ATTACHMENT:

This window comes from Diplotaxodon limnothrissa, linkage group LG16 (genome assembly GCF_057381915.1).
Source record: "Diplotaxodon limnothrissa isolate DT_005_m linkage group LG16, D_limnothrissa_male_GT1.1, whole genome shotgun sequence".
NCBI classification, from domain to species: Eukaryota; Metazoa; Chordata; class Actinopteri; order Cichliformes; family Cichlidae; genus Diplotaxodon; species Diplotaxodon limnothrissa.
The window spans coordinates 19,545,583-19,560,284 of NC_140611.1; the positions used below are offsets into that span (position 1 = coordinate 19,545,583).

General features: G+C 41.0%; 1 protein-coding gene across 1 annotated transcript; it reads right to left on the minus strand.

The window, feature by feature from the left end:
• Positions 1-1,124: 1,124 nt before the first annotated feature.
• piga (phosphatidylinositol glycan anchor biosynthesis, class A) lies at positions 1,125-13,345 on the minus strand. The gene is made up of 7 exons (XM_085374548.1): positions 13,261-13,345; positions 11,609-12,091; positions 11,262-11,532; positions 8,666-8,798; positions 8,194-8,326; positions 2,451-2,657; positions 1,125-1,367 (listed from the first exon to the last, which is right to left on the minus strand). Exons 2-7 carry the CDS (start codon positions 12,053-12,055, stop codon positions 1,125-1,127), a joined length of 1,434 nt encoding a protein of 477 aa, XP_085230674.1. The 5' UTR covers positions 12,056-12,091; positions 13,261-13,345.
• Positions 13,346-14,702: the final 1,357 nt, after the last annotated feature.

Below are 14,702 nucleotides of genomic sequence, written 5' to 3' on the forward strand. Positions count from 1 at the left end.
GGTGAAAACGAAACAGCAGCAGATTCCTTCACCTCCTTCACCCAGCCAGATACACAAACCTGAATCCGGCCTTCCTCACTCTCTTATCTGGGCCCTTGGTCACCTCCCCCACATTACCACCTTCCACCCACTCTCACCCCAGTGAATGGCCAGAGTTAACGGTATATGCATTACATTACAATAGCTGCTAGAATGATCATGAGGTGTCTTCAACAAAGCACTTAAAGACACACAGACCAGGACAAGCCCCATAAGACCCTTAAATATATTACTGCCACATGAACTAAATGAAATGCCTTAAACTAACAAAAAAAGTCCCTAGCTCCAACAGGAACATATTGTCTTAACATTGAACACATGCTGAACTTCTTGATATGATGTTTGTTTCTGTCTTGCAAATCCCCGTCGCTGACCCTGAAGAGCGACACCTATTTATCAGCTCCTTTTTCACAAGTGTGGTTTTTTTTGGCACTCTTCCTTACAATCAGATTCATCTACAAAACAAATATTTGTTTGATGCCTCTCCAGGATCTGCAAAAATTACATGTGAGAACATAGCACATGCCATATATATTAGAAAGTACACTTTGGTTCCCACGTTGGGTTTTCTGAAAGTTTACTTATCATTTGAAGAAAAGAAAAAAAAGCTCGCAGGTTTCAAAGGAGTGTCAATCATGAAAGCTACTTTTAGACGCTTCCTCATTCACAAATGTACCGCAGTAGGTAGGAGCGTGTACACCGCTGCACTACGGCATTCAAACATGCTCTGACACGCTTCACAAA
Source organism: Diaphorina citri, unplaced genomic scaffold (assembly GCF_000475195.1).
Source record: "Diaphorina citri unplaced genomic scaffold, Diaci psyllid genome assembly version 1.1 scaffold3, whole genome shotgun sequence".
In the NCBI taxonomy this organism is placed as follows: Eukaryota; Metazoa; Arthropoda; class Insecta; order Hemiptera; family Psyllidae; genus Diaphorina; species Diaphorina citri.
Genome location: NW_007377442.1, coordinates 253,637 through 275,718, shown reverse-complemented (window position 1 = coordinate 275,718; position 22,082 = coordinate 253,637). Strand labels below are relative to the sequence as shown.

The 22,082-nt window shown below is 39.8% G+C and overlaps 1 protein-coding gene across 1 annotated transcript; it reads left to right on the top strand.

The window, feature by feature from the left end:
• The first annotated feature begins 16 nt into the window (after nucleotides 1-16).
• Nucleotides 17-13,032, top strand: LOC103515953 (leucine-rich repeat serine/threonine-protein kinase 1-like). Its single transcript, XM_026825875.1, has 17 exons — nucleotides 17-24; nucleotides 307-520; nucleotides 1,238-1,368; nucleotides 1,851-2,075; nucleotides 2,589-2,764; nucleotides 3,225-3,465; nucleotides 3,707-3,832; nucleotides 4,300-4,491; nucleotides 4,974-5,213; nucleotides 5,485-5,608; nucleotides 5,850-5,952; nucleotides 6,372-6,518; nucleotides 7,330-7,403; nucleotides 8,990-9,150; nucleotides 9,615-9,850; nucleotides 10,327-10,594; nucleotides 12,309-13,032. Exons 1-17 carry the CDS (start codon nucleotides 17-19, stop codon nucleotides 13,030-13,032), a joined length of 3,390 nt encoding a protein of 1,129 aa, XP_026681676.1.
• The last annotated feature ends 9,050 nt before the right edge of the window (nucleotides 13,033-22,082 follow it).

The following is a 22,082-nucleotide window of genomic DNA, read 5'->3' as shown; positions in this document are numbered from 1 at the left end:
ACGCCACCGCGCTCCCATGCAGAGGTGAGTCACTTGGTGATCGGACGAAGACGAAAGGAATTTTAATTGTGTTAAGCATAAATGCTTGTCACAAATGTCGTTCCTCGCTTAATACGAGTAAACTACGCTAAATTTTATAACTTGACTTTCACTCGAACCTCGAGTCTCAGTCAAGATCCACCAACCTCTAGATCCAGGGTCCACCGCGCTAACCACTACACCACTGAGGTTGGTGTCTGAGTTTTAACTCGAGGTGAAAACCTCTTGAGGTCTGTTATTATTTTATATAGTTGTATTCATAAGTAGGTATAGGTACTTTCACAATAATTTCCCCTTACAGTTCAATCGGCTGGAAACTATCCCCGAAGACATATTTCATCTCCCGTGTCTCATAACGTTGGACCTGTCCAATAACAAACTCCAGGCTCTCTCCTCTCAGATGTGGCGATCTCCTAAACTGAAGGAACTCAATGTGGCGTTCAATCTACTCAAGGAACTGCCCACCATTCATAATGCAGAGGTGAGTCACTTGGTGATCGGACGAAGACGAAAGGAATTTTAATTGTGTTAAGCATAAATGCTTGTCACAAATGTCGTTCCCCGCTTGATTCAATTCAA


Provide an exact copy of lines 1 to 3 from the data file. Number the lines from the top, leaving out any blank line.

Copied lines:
This window comes from Diplotaxodon limnothrissa, linkage group LG16 (genome assembly GCF_057381915.1).
Source record: "Diplotaxodon limnothrissa isolate DT_005_m linkage group LG16, D_limnothrissa_male_GT1.1, whole genome shotgun sequence".
NCBI classification, from domain to species: Eukaryota; Metazoa; Chordata; class Actinopteri; order Cichliformes; family Cichlidae; genus Diplotaxodon; species Diplotaxodon limnothrissa.